## Re: RE To summarize the question

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• Hi Jose To clarify and answer your questions, yes we do need a solution for every possible mod configuration and set of n values. (as you suspect). Why do
Message 1 of 2 , Apr 23, 2005
Hi Jose

To clarify and answer your questions, yes we do need a solution for
every possible mod configuration and set of "n" values. (as you
suspect).

Why do two mods have to be blocked off for every prime? Actually it
is a maximum of two mods blocked off. I don't know how this plays a
part in the larger GB proof.

So we are looking for a proof that there is always one R (gcd(p#,R)=1
and R<p^2 ) and a k such that the integer portion of k*p#/R produces
at least one "n" value from any one given set of n's.

Mark

--- In primenumbers@yahoogroups.com, Jose RamÃ³n Brox <ambroxius@t...>
wrote:
> Let's see If I have understood the definition (I have some problems
with "Chris chains"):
>
> 1) We select a prime p. We list in rows all the odd primes from 3
to p.
>
> 2) We select two random mods for every prime and we put a 1 on
their columns. For example,
> if we take p = 5 and we "block off" 1,2 (mod 3) and 0,2 (mod 5)
then we get:
>
> 3 011011011011
> 5 101001010010
>
> Q1: If this is correct, then I have one question: do we need an
> Chris question for EVERY random selection of two mods, or it is
enough to find ANY random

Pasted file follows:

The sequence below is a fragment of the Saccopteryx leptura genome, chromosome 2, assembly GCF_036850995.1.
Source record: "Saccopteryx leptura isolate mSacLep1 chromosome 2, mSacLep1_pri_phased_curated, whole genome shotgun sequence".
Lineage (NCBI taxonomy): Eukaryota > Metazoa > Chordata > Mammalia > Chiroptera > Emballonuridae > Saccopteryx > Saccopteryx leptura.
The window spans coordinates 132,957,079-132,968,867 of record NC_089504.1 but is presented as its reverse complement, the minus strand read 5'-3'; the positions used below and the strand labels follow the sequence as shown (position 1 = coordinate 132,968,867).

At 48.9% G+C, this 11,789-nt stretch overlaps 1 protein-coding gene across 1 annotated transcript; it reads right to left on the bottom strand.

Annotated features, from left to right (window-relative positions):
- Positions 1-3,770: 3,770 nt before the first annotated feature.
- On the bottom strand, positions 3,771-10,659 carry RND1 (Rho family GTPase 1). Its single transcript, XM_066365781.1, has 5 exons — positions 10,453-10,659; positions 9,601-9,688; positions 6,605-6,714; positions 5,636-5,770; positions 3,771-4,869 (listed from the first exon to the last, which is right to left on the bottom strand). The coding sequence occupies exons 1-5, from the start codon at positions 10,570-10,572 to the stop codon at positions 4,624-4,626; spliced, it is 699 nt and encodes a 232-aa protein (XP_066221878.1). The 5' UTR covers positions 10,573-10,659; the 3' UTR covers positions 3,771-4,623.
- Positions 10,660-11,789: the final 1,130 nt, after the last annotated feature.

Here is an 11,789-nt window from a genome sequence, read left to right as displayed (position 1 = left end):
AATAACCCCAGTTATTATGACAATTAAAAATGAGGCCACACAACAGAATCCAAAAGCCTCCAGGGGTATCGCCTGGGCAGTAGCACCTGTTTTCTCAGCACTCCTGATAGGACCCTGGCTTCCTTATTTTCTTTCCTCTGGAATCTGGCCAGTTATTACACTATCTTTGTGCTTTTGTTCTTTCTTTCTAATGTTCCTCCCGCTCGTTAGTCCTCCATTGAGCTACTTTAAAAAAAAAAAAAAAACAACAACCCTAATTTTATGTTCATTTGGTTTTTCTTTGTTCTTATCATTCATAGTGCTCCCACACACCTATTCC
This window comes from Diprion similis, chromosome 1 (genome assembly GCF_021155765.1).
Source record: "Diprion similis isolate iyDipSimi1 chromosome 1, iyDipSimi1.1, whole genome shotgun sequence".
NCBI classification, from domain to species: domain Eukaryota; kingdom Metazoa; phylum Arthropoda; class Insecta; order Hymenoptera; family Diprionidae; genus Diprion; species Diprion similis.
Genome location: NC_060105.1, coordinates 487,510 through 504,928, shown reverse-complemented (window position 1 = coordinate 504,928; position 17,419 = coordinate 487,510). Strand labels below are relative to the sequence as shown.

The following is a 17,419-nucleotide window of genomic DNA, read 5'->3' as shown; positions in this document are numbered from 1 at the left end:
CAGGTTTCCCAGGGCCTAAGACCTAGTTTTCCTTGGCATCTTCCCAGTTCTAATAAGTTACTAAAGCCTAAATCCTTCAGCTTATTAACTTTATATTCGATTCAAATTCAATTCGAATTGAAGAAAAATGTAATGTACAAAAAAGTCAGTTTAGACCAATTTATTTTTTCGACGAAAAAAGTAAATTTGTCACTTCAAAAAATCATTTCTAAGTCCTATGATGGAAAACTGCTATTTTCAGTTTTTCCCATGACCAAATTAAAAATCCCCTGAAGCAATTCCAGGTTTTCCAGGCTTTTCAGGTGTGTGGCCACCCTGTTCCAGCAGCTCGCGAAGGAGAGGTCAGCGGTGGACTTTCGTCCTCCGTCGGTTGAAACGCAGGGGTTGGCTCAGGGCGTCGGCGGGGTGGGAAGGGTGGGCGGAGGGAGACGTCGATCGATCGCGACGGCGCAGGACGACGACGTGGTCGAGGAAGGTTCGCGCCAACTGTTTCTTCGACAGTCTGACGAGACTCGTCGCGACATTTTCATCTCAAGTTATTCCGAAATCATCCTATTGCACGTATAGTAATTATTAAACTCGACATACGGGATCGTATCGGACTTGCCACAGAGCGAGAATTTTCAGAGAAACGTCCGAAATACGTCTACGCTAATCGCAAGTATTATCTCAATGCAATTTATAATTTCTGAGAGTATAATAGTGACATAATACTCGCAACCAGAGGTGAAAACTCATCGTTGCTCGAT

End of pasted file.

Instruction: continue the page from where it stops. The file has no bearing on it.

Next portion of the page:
> selection that satisfies his question? (I think we need it for
everyone).
>
> Q2: Why two mods? Why random?
>
> 3) We search the columns where there are only zeros and we call
them numbers n+1. So the
> numbers n are those columns minus one.
>
> 4) We define R<p^2 to be a number with GCD(R,p#) = 1. We want to
confirm that R exists so
> that the integer part of a multiple of p# / R is in the set of
numbers n.
>
> Q3: Do we really need one R or every R to fulfill this condition?
(I think we need one).
>
> --------------------------------------------------------------------
-----
>
> Is that it? I don't want to waste time in a wrong question (time is
gold for me!). If we
> could use any random selection of the patterns, we could find one
that fits some useful
> conditions and answer in the affirmative (for example, take always
0,1 (mod p_i) ).
>
> Jose Brox
>
> ----- Original Message -----
> From: "Mark Underwood" <mark.underwood@s...>
> Sent: Saturday, April 23, 2005 2:28 PM
> Subject: [PrimeNumbers] To summarize the question
>
>
>
>
>
> Let's focus on the mathematical aspects of this problem.
>
> Let p# = 2*3*5*7*...*p
>
> We know that if we block off any two mods for each of the odd primes
> there will be exactly (3-2)*(5-2)*(7-2)*(11-2)*...*(p-2) values
> within
> the p# length cycle which do not coincide with any blocks. These are
> Chris' "zero columns". We take those values and subtract 1 from
each
> of them to get what Chris called our "n" numbers.
>
> Here's the question: Can we select a number t which is relatively
> prime
> to p# and less than p^2, such that the integer (truncated) portion
of
> the series of numbers
>
> k*p#/t for k=1,2,3....
>
> is coincident at least once with at least one of the "n" numbers?
>
> I'm sure the answer is in the affirmative but I'm still struggling
> for a proof. (He's been patiently waiting on me to provide one in
> private correspondence but I haven't produced!) If any one can prove
> this, or if a respected theorist can say that the validity of this
> proposition can be assumed, Chris has promised the list he will post
> his attempted Goldbach proof.
>
> Any takers?
>
>
>
>
>
>
>
>
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>
>